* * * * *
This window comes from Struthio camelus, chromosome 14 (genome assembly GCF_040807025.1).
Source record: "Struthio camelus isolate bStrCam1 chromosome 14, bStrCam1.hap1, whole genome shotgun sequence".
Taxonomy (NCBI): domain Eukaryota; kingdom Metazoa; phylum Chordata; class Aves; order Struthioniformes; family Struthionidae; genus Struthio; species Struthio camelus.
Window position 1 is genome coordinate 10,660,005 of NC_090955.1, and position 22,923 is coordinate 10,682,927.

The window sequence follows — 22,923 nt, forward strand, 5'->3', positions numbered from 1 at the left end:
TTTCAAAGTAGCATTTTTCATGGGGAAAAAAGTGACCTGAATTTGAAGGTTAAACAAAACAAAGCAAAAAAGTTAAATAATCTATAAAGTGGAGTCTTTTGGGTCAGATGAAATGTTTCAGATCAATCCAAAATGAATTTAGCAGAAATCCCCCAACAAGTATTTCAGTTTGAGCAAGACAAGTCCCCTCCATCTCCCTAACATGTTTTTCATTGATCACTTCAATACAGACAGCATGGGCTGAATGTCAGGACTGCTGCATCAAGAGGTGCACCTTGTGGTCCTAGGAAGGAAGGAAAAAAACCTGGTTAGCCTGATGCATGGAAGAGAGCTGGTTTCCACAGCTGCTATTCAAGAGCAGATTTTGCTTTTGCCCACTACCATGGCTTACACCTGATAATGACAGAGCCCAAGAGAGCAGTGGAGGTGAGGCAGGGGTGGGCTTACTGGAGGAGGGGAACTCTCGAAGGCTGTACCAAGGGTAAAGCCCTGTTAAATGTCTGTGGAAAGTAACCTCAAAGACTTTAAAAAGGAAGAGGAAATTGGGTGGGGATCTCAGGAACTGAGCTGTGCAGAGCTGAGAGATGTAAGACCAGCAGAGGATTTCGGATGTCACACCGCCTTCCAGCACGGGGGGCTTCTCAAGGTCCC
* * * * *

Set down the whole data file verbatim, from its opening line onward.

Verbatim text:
This window comes from Struthio camelus, chromosome 14 (genome assembly GCF_040807025.1).
Source record: "Struthio camelus isolate bStrCam1 chromosome 14, bStrCam1.hap1, whole genome shotgun sequence".
Taxonomy (NCBI): domain Eukaryota; kingdom Metazoa; phylum Chordata; class Aves; order Struthioniformes; family Struthionidae; genus Struthio; species Struthio camelus.
Window position 1 is genome coordinate 10,660,005 of NC_090955.1, and position 22,923 is coordinate 10,682,927.

The window sequence follows — 22,923 nt, forward strand, 5'->3', positions numbered from 1 at the left end:
TTTCAAAGTAGCATTTTTCATGGGGAAAAAAGTGACCTGAATTTGAAGGTTAAACAAAACAAAGCAAAAAAGTTAAATAATCTATAAAGTGGAGTCTTTTGGGTCAGATGAAATGTTTCAGATCAATCCAAAATGAATTTAGCAGAAATCCCCCAACAAGTATTTCAGTTTGAGCAAGACAAGTCCCCTCCATCTCCCTAACATGTTTTTCATTGATCACTTCAATACAGACAGCATGGGCTGAATGTCAGGACTGCTGCATCAAGAGGTGCACCTTGTGGTCCTAGGAAGGAAGGAAAAAAACCTGGTTAGCCTGATGCATGGAAGAGAGCTGGTTTCCACAGCTGCTATTCAAGAGCAGATTTTGCTTTTGCCCACTACCATGGCTTACACCTGATAATGACAGAGCCCAAGAGAGCAGTGGAGGTGAGGCAGGGGTGGGCTTACTGGAGGAGGGGAACTCTCGAAGGCTGTACCAAGGGTAAAGCCCTGTTAAATGTCTGTGGAAAGTAACCTCAAAGACTTTAAAAAGGAAGAGGAAATTGGGTGGGGATCTCAGGAACTGAGCTGTGCAGAGCTGAGAGATGTAAGACCAGCAGAGGATTTCGGATGTCACACCGCCTTCCAGCACGGGGGGCTTCTCAAGGTCCC